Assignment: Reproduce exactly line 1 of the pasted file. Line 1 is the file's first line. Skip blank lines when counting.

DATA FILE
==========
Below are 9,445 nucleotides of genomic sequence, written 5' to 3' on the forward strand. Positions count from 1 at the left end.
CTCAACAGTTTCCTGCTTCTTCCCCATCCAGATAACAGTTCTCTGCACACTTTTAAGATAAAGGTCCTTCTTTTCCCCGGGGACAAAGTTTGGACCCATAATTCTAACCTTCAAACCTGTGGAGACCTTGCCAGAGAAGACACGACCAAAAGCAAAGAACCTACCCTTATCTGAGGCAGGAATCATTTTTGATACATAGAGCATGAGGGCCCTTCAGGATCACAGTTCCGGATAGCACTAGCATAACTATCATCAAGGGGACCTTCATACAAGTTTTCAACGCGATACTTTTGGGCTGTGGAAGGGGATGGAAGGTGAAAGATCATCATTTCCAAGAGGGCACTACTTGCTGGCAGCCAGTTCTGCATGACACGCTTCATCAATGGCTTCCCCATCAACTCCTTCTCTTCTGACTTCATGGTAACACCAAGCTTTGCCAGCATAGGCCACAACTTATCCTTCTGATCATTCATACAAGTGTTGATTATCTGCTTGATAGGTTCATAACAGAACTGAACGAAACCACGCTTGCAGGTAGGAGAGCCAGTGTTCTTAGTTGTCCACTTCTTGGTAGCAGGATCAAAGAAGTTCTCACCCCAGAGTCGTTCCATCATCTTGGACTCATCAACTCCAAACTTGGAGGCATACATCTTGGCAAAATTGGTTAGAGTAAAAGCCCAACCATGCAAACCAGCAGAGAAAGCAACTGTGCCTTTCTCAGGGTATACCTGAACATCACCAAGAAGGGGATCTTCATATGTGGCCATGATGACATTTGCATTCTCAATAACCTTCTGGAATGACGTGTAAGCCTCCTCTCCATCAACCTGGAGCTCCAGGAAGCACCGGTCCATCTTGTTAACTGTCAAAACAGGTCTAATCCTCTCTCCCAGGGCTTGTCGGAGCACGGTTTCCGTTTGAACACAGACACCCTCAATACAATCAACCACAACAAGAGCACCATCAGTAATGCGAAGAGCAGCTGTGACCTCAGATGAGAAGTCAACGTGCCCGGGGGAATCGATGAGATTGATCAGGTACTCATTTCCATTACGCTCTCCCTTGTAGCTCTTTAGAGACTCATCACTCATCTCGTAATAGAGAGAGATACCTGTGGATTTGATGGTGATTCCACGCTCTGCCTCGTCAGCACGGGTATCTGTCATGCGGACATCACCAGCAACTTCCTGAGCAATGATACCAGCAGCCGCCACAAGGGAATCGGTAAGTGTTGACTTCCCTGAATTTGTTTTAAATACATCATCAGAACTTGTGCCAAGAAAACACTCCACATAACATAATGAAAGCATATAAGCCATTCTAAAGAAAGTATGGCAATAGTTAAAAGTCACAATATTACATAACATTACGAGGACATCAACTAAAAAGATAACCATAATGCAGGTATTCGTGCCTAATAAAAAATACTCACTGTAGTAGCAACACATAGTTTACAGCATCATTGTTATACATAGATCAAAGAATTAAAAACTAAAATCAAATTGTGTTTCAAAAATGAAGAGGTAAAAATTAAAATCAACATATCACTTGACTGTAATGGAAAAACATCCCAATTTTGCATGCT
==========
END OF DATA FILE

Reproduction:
Below are 9,445 nucleotides of genomic sequence, written 5' to 3' on the forward strand. Positions count from 1 at the left end.